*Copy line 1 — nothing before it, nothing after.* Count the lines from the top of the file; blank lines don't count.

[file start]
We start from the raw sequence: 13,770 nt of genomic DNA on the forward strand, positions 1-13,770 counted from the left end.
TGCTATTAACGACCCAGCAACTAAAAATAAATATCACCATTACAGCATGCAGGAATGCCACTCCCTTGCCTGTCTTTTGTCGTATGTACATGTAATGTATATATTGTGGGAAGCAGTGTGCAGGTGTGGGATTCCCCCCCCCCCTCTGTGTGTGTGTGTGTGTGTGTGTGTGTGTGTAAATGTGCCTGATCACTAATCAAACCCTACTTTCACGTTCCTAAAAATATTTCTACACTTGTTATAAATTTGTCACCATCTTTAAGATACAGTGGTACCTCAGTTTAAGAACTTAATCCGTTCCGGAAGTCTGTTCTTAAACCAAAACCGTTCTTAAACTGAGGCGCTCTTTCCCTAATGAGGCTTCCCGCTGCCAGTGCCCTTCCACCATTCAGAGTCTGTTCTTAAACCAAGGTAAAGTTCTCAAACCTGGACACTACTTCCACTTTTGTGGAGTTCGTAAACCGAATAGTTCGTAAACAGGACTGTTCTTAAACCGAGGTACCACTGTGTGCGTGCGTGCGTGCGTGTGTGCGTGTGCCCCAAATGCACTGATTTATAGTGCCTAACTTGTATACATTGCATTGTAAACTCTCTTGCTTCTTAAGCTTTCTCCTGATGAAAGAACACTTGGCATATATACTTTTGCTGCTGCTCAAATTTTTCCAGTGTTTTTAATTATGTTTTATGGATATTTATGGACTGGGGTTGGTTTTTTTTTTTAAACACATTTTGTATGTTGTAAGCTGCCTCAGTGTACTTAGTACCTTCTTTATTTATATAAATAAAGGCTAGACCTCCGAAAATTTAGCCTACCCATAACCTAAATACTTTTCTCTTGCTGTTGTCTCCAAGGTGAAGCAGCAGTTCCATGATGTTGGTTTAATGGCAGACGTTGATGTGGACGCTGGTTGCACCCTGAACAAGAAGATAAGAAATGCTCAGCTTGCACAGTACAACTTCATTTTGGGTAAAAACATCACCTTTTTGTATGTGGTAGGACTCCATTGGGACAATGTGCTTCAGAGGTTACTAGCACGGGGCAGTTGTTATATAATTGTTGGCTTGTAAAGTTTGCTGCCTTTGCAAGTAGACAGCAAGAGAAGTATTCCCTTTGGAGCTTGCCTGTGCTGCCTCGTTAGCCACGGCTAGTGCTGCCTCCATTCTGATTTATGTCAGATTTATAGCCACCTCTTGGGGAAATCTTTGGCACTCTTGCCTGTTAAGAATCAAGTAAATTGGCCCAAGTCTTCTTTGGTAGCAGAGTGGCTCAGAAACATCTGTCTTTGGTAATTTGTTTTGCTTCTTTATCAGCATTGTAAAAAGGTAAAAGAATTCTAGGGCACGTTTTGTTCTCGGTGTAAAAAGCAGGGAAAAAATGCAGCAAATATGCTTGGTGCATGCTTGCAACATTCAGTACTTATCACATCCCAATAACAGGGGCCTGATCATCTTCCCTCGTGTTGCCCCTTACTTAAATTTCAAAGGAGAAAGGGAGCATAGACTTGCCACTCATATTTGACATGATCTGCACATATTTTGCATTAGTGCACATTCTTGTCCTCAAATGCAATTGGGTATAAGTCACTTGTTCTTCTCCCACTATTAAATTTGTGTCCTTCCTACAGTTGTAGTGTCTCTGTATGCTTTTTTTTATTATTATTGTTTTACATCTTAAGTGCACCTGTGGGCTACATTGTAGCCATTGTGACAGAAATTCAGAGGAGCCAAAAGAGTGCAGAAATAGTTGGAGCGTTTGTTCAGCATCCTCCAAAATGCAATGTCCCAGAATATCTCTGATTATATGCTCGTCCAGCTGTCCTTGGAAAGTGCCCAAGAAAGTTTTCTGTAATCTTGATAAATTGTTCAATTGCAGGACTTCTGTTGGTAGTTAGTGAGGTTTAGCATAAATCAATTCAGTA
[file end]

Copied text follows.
We start from the raw sequence: 13,770 nt of genomic DNA on the forward strand, positions 1-13,770 counted from the left end.